EPIC's third survey of encryption policies around the world. The results indicate that the efforts to reduce export controls on strong encryption products have largely succeeded, although several governments are gaining new powers to combat the perceived threats of encryption to law enforcement.

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EPIC publications and other books on privacy, open government, free expression, crypto and governance can be ordered at:

EPIC Bookstore http://www.epic.org/bookstore/

"EPIC Bookshelf" at Powell's Books http://www.powells.com/features/epic/epic.html

 

// -- CONTINUING DISCUSSION -- //

===> TOPIC: PRIVACY DEFINED

From: Eric Norlin

Hey Mike-

My partner in crime, Phil Becker, recently wrote a piece that deals with trying to define privacy: Privacy in identity data handling has often been left to "just happen" and people are becoming aware that doesn't always lead to the result they desire. To build trust in computing, privacy must be understood and clearly addressed...

"Privacy advocacy groups have always been around, but today we are seeing a momentum shift in this arena. Privacy issues have grabbed the headlines, new regulations and laws to control the handling of identity data are being enacted, and many more are being proposed and debated. Why is this happening, and why is the movement gaining momentum now?"

http://makeashorterlink.com/?R2CA158E1

Senior Editor, Digital ID World www.digitalidworld.com

[ Moderator comment ]:

The upcoming Digital ID World Conference, sponsored by Eric Norlin's organization, will offer additional opportunities to understand and define privacy. I'll be attending and participating in a privacy panel where I hope to contribute some clarity to the evolving definition of privacy online. I encourage list members to join us mid-October to help shape the future of digital privacy.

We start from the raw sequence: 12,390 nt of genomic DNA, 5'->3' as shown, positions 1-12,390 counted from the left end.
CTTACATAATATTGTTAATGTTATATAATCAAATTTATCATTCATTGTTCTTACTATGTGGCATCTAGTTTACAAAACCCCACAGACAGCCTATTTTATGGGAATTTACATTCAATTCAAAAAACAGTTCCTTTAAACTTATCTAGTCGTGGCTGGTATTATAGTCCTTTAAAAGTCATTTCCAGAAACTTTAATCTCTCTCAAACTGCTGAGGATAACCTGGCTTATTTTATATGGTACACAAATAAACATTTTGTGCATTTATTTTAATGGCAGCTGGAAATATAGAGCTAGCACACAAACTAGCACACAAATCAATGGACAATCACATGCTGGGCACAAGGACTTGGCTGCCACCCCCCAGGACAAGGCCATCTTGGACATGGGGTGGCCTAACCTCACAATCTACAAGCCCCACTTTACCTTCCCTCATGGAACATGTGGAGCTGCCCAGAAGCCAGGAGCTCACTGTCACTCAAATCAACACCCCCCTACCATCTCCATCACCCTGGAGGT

http://www.digitalidworld.com/conference/2002/

 

// -- PRIVACY NEWS -- //

Moderator note: There are two ways to access previously listed privacy news stories. One is to visit Privacynotes archives, the other (simpler) way is to visit

http://privacynotes.com/privacy_news.html where I also keep a privacy news archive.

Court Upholds State Access to Abortion Clinic Records. A South Carolina law allowing state inspectors access to all abortion clinic records does not violate patients' privacy rights, a divided federal appeals court ruled today. The 2-to-1 decision by the United States Court of Appeals for the Fourth Circuit here reversed a lower court ruling on the privacy issue. It upheld part of the lower court ruling that found other elements of the clinic regulations to be constitutional. Two clinics had challenged the regulations, arguing that the confidentiality of patient information was vital because women seeking abortions could face harassment. The appeals court noted, though, that the state was required to keep patient records confidential.

http://www.nytimes.com/2002/09/20/national/20CLIN.html

Thus - the alternative telco group that owns the Demon ISP - is looking to challenge plans to introduce changes to Nominet's 'whois' Web site ownership directory. It claims that Nominet's decision to publish the contact addresses of all registrants regarded as "trading" or "businesses" might not be legal. It has already held informal talks with the Information Commissioner and is considering whether to make a formal complaint. "The right to privacy is an important one - individuals have entirely legitimate reasons for wishing to remain anonymous.

http://www.theregister.co.uk/content/6/27270.html